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‘Buñuel in the Labyrinth of the Turtles’ Review: A Warmly Animated Slice of Film History

A fun, clever, and wholly unexpected animated movie about the making of Luis Buñuel's "Land Without Bread."

Bunuel in the Labyrinth of the Turtles

“Buñuel in the Labyrinth of Turtles”


It’s a truth so universally acknowledged that it seldom bears repeating: America sees animation as a genre, while the rest of the world recognizes it as an art form unto itself. Here, it’s just for kids, and most of the movies that Hollywood makes with it are about ice princesses or angry birds or plastic sporks gripped by existential crises. Beyond our borders, however, animation can be for anyone, and tell stories about anything. One look at something from Studio Ghibli or Cartoon Saloon is enough to appreciate how much we lose by treating “cartoons” as a lesser form of cinema that chiefly exists to placate young children; a massive animation department wasting its talents on the likes of “Wonder Park” is like someone buying a Ferrari just to drive around a golf course.

But, every once in a while, a foreign director makes a work of feature-length animation so far beyond the bounds of what American viewers have been conditioned to expect from such things that it can’t help but add insult to injury. Enter: Salvador Simó’s “Buñuel in the Labyrinth of the Turtles,” an animated film about the making of “Las Hurdes (Land Without Bread),” Luis Buñuel’s scathing 1933 satire of the era’s naïve ethnographic documentaries.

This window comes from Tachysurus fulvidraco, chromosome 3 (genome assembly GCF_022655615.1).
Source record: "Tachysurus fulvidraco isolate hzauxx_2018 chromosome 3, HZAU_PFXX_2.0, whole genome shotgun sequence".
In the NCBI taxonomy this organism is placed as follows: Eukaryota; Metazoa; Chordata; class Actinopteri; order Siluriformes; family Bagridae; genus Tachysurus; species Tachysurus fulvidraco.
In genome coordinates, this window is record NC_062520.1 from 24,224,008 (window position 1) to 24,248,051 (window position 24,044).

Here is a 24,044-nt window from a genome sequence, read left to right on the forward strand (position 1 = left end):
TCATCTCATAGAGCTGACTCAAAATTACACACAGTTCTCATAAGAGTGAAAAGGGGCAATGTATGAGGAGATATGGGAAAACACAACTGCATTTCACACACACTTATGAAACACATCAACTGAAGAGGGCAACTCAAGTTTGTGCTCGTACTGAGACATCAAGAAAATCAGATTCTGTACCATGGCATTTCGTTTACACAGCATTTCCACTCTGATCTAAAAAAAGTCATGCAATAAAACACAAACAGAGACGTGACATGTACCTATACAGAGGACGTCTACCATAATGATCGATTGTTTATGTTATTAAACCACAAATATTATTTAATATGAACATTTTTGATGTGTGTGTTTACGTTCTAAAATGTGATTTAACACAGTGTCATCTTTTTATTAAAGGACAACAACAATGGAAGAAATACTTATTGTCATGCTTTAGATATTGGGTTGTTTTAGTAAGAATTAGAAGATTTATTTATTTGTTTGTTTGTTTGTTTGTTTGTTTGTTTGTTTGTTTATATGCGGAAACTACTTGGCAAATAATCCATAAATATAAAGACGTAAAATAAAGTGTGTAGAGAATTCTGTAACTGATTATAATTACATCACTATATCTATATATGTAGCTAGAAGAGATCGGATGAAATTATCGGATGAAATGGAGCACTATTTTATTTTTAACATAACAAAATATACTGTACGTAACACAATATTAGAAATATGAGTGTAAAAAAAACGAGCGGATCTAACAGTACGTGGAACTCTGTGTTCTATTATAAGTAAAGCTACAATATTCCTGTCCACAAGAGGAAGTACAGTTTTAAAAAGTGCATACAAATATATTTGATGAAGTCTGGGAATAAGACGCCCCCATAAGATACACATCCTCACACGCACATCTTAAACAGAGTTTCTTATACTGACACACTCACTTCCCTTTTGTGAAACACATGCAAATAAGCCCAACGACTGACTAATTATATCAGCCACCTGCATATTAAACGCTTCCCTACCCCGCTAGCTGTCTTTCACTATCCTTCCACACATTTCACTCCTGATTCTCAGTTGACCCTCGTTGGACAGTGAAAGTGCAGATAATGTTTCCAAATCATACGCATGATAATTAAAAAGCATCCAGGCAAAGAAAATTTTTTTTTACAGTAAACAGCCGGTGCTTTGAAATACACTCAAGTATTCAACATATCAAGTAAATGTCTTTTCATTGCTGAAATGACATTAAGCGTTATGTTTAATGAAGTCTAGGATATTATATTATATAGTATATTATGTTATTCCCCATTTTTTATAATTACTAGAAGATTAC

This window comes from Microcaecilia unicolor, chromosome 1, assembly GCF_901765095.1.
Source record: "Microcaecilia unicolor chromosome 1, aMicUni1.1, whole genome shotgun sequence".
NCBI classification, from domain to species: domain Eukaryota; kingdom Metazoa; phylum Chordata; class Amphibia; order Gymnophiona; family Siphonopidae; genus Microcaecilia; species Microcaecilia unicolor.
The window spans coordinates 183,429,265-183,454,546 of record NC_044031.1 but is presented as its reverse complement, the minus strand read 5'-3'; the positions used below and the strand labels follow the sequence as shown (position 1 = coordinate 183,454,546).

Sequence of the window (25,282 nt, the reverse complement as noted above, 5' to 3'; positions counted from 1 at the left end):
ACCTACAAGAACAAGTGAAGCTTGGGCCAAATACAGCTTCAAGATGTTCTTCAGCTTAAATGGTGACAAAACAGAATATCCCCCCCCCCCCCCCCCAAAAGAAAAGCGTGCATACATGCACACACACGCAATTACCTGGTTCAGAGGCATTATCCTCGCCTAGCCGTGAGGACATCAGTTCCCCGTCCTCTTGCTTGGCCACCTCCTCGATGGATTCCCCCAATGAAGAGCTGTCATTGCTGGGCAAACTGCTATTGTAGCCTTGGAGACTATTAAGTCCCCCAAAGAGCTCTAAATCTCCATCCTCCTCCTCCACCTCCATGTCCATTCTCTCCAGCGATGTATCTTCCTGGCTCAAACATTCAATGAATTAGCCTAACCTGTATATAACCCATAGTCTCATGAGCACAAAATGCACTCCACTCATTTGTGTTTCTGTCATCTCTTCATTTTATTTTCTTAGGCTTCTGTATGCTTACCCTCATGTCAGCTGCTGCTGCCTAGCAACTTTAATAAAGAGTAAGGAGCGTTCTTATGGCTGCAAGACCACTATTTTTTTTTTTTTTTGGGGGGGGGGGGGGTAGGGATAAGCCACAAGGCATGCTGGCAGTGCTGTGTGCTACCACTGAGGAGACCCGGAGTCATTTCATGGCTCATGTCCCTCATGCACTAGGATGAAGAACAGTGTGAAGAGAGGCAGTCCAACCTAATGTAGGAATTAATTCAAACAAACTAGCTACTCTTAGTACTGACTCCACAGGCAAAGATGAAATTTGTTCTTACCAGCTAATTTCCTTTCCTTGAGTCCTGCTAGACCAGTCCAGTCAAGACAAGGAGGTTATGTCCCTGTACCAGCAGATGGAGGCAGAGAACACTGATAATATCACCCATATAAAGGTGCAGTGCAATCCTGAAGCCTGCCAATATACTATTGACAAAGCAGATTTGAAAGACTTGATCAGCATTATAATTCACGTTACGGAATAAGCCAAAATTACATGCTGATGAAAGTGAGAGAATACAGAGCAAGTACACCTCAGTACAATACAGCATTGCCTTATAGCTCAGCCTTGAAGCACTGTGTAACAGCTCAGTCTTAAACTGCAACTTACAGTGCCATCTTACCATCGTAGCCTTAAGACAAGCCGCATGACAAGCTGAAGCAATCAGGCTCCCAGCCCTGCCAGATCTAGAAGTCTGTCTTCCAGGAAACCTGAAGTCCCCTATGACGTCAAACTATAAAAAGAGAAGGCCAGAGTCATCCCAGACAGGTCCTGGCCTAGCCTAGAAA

Leveraging one of Buñuel’s least famous (but most pivotal) works into a warm story of artistic maturation — albeit one that’s shadowed by the Franco regime and the specter of death — Simó uses animation to smear the line between dreams and reality; to bridge the gap between the precociousness of Buñuel’s surrealism and the power of his social critiques. For all of its heady ideas, some of which it explores to greater effect than others, “Buñuel in the Labyrinth of the Turtles” is most striking for how it illustrates that animation isn’t a mere subcategory of cinema. That movies have always been a unique medium for how they see reality and unreality as two overlapping roads towards the same truth.

We’re introduced to Buñuel in a Paris café on the day before “L’Age d’Or” is set to scandalize Western society. Voiced by Jorge Usón, whose raw and unforced delivery sets the tone for a movie in which all of the characters speak with the weight of real people, this Buñuel is a man as crude and hard as the style in which he’s drawn. While the other intellectuals at his table insist that coups are the only way to transform the world, Buñuel is convinced that art has the potential to be an even more powerful tool. Indeed, he’s so compelled by his power to change the way people think that he sometimes forgets to think about the people whose ways he’s hoping to change. He’s more interested in his ego than in his effect; when a fan asks how to differentiate Buñuel’s images from those of his “Un Chien Andalou” collaborator Salvador Dalí, Buñuel snaps: “There’s a very simple way to differentiate my images from Dalí’s: They’re all mine!”

As a provocateur, Buñuel is basically peerless. As an artist — and perhaps as a human being — he still has some ways to go. His next destination: Las Hurdes, one of the poorest areas in all of Spain. Buñuel wants to go there to effectively use the local people as living props in a film about the poverty close to home; a film that would violate documentary reality in ways both subtle and extreme in order to underscore the bitterness of a land without bread, while also mocking other filmmakers for fetishizing the hardships in far-off lands as people were starving to death in their own countries.